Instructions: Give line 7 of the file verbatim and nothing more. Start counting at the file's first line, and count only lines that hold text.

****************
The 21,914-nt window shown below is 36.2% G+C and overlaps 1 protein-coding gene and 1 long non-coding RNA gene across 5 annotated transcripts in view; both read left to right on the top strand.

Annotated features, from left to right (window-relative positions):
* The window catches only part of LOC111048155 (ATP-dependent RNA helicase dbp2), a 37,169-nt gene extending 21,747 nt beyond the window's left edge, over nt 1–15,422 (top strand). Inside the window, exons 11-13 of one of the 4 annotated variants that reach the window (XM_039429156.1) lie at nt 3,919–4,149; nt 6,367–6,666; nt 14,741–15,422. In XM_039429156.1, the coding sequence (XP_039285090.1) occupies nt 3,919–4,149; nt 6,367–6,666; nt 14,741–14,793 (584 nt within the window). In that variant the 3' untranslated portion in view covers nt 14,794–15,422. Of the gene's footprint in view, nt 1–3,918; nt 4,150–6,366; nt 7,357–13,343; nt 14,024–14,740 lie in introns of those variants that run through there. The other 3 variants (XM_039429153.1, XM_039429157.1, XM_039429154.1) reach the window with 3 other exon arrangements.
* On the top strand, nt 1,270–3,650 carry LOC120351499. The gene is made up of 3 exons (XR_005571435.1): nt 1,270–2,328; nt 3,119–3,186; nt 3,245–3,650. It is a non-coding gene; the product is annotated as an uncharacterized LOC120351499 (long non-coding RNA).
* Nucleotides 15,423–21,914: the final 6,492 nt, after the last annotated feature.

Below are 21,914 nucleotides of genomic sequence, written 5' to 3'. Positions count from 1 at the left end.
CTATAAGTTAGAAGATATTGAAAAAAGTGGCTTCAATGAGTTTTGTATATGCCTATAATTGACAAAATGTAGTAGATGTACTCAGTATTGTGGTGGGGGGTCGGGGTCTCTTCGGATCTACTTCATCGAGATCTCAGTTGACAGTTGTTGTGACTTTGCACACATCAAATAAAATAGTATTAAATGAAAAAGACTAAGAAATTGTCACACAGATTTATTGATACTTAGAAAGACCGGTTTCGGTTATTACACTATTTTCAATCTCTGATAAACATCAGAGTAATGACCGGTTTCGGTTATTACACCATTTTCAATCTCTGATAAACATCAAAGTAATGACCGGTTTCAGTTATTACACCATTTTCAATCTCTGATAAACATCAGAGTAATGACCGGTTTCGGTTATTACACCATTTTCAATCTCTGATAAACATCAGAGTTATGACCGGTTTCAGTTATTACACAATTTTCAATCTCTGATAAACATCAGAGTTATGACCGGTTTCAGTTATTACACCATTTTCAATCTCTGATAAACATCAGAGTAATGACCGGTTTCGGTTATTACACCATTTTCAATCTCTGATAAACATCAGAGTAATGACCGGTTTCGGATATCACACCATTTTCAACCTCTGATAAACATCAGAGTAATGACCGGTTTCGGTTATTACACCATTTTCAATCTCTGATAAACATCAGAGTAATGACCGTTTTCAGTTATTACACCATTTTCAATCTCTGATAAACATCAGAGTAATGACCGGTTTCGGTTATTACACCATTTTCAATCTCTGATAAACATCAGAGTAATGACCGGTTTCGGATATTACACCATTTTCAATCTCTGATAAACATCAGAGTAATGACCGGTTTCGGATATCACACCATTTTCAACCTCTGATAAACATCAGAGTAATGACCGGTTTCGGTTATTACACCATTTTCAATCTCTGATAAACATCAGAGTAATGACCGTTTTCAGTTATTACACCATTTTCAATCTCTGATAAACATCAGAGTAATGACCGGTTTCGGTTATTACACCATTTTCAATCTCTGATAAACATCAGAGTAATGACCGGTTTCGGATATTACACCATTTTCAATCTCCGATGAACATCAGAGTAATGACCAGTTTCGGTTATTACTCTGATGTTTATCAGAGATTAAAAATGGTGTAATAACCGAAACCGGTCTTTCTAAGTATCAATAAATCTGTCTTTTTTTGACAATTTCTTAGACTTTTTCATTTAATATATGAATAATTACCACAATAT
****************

CTATAAGTTAGAAGATATTGAAAAAAGTGGCTTCAATGAGTTTTGTATATGCCTATAATTGACAAAATGTAGTAGATGTACTCAGTATTGTGGTGGGGGGTCGGGGTCTCTTCGGATCTACTTCATCGAGATCTCAGTTGACAGTTGTTGTGACTTTGCACACATCAAATAAAATAGTATTAAATGAAAAAGACTAAGAAATTGTCACACAGATTTATTGATACTTAGAAAGACCGGTTTCGGTTATTACACTATTTTCAATCTCTGATAAACATCAGAGTAATGACCGGTTTCGGTTATTACACCATTTTCAATCTCTGATAAACATCAAAGTAATGACCGGTTTCAGTTATTACACCATTTTCAATCTCTGATAAACATCAGAGTAATGACCGGTTTCGGTTATTACACCATTTTCAATCTCTGATAAACATCAGAGTTATGACCGGTTTCAGTTATTACACAATTTTCAATCTCTGATAAACATCAGAGTTATGACCGGTTTCAGTTATTACACCATTTTCAATCTCTGATAAACATCAGAGTAATGACCGGTTTCGGTTATTACACCATTTTCAATCTCTGATAAACATCAGAGTAATGACCGGTTTCGGATATCACACCATTTTCAACCTCTGATAAACATCAGAGTAATGACCGGTTTCGGTTATTACACCATTTTCAATCTCTGATAAACATCAGAGTAATGACCGTTTTCAGTTATTACACCATTTTCAATCTCTGATAAACATCAGAGTAATGACCGGTTTCGGTTATTACACCATTTTCAATCTCTGATAAACATCAGAGTAATGACCGGTTTCGGATATTACACCATTTTCAATCTCTGATAAACATCAGAGTAATGACCGGTTTCGGATATCACACCATTTTCAACCTCTGATAAACATCAGAGTAATGACCGGTTTCGGTTATTACACCATTTTCAATCTCTGATAAACATCAGAGTAATGACCGTTTTCAGTTATTACACCATTTTCAATCTCTGATAAACATCAGAGTAATGACCGGTTTCGGTTATTACACCATTTTCAATCTCTGATAAACATCAGAGTAATGACCGGTTTCGGATATTACACCATTTTCAATCTCCGATGAACATCAGAGTAATGACCAGTTTCGGTTATTACTCTGATGTTTATCAGAGATTAAAAATGGTGTAATAACCGAAACCGGTCTTTCTAAGTATCAATAAATCTGTCTTTTTTTGACAATTTCTTAGACTTTTTCATTTAATATATGAATAATTACCACAATAT